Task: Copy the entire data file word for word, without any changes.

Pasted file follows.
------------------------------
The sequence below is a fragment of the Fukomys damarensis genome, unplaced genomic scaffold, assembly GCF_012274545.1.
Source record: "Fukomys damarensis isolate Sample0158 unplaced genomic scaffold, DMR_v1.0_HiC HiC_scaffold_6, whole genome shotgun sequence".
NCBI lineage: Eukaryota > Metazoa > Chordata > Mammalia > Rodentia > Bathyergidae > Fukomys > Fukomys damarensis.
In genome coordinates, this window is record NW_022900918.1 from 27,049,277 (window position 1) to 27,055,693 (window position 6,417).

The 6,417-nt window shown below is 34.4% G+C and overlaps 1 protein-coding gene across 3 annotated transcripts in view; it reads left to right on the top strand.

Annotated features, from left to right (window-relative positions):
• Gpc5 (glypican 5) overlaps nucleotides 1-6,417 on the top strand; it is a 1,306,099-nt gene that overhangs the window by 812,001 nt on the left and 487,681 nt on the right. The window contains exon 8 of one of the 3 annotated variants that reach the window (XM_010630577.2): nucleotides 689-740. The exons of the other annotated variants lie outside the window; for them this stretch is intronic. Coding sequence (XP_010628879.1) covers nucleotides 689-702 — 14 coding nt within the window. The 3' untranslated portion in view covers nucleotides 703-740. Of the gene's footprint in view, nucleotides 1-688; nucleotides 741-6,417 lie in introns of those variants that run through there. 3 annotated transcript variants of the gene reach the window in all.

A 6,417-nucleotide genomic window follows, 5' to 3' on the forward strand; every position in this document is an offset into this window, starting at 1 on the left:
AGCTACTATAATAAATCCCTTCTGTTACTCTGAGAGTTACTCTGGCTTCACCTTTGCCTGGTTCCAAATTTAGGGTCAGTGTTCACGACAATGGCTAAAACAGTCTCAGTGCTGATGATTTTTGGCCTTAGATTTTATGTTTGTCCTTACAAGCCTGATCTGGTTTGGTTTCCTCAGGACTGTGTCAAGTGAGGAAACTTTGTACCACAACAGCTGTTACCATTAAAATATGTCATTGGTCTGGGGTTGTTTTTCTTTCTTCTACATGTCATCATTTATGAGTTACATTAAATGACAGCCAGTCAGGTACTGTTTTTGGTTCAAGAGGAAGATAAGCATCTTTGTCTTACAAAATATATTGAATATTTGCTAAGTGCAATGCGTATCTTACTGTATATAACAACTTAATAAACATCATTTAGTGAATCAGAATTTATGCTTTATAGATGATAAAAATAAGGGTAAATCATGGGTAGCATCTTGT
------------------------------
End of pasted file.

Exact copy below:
The sequence below is a fragment of the Fukomys damarensis genome, unplaced genomic scaffold, assembly GCF_012274545.1.
Source record: "Fukomys damarensis isolate Sample0158 unplaced genomic scaffold, DMR_v1.0_HiC HiC_scaffold_6, whole genome shotgun sequence".
NCBI lineage: Eukaryota > Metazoa > Chordata > Mammalia > Rodentia > Bathyergidae > Fukomys > Fukomys damarensis.
In genome coordinates, this window is record NW_022900918.1 from 27,049,277 (window position 1) to 27,055,693 (window position 6,417).

The 6,417-nt window shown below is 34.4% G+C and overlaps 1 protein-coding gene across 3 annotated transcripts in view; it reads left to right on the top strand.

Annotated features, from left to right (window-relative positions):
• Gpc5 (glypican 5) overlaps nucleotides 1-6,417 on the top strand; it is a 1,306,099-nt gene that overhangs the window by 812,001 nt on the left and 487,681 nt on the right. The window contains exon 8 of one of the 3 annotated variants that reach the window (XM_010630577.2): nucleotides 689-740. The exons of the other annotated variants lie outside the window; for them this stretch is intronic. Coding sequence (XP_010628879.1) covers nucleotides 689-702 — 14 coding nt within the window. The 3' untranslated portion in view covers nucleotides 703-740. Of the gene's footprint in view, nucleotides 1-688; nucleotides 741-6,417 lie in introns of those variants that run through there. 3 annotated transcript variants of the gene reach the window in all.

A 6,417-nucleotide genomic window follows, 5' to 3' on the forward strand; every position in this document is an offset into this window, starting at 1 on the left:
AGCTACTATAATAAATCCCTTCTGTTACTCTGAGAGTTACTCTGGCTTCACCTTTGCCTGGTTCCAAATTTAGGGTCAGTGTTCACGACAATGGCTAAAACAGTCTCAGTGCTGATGATTTTTGGCCTTAGATTTTATGTTTGTCCTTACAAGCCTGATCTGGTTTGGTTTCCTCAGGACTGTGTCAAGTGAGGAAACTTTGTACCACAACAGCTGTTACCATTAAAATATGTCATTGGTCTGGGGTTGTTTTTCTTTCTTCTACATGTCATCATTTATGAGTTACATTAAATGACAGCCAGTCAGGTACTGTTTTTGGTTCAAGAGGAAGATAAGCATCTTTGTCTTACAAAATATATTGAATATTTGCTAAGTGCAATGCGTATCTTACTGTATATAACAACTTAATAAACATCATTTAGTGAATCAGAATTTATGCTTTATAGATGATAAAAATAAGGGTAAATCATGGGTAGCATCTTGT